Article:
The World Bank’s Global Economic Prospects report claims global economic growth this year will be only 1.7 percent. For developed countries, expectations are even more pessimistic: 0.5 percent for the USA (-1.9 p.p.) and a flat 0 percent for the Eurozone countries (-1.9 ppt). Global trade promises 1.6 percent growth (-2.7 p.p.).

These economic expectations are set to be the third-worst annual result in almost three decades, leading to a significant segment of economists being inclined to consider that we are entering recessionary territory.

Other authoritative sources offer similar forecasts. For example, the January issue of the Chief Economists Outlook magazine by the World Economic Forum states that two-thirds of expert respondents expect a global recession in 2023.

The following reasons are the most often cited for the stagnation of the global economy: geopolitical instability, widespread inflation, a decline in investment activity, interruptions in energy supplies, an increase in the risk of default on debt obligations in the United States, debt overload and COVID restrictions on the Chinese economy. Naturally, these large-scale destabilization processes are not easy to stop, and their development will only continue to accrue negative effects on global economic activity.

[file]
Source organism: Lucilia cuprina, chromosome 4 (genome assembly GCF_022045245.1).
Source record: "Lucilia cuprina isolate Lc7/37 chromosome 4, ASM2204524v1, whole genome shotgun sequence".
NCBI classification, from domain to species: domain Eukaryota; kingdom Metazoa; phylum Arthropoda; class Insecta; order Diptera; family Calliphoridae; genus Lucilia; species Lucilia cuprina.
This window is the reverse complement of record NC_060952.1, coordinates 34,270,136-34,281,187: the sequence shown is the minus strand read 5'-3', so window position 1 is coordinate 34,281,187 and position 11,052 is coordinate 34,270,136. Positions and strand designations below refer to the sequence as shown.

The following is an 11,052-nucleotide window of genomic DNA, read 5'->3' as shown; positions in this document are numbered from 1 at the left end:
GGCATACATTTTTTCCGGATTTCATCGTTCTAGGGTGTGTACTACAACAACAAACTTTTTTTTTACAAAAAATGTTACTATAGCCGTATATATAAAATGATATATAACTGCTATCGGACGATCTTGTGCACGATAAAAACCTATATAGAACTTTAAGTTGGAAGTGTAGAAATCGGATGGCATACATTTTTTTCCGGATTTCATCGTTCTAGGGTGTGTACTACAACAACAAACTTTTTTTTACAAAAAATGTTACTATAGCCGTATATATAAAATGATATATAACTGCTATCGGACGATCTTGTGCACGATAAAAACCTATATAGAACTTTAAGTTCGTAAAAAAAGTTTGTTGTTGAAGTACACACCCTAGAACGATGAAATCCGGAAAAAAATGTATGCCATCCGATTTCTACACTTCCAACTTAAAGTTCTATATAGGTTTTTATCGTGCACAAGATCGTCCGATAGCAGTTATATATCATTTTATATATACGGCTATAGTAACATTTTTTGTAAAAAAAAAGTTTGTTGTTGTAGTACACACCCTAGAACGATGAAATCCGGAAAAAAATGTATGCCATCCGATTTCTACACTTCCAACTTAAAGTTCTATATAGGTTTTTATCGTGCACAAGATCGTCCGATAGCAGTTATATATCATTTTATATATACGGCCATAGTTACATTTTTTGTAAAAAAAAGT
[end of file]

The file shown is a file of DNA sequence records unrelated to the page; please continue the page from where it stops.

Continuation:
At the macro-regional level, however, it is clear that expectations in different parts of the world vary quite significantly. Thus, the aforementioned World Bank report states that, for developing countries, growth in 2023 will be 3.4 percent, which is only 0.8 percentage points lower than the previous forecast. The Chief Economists Outlook claimed that its respondents in Europe expect weak economic growth (100%) and high inflation (57%) respectively, while those in the East Asia & Pacific region were at 37 percent and 16 percent respectively.

Indeed, despite the globalization of the world economy, the impact of the next global crisis — although undoubtedly present — will manifest itself in very different ways in different parts of the world. The main negative factors are the Russian invasion of Ukraine (for Europe) and the state budget deficit (for the United States). Therefore, the continents where these factors manifest themselves directly feel the most negative effect. In other regions of the planet, the negative impact will be weakened. Moreover, for emerging markets, difficult times can catalyze the growth of important areas that would be much more difficult to budge in an era of global stability.

The resilient growth of the Philippine economy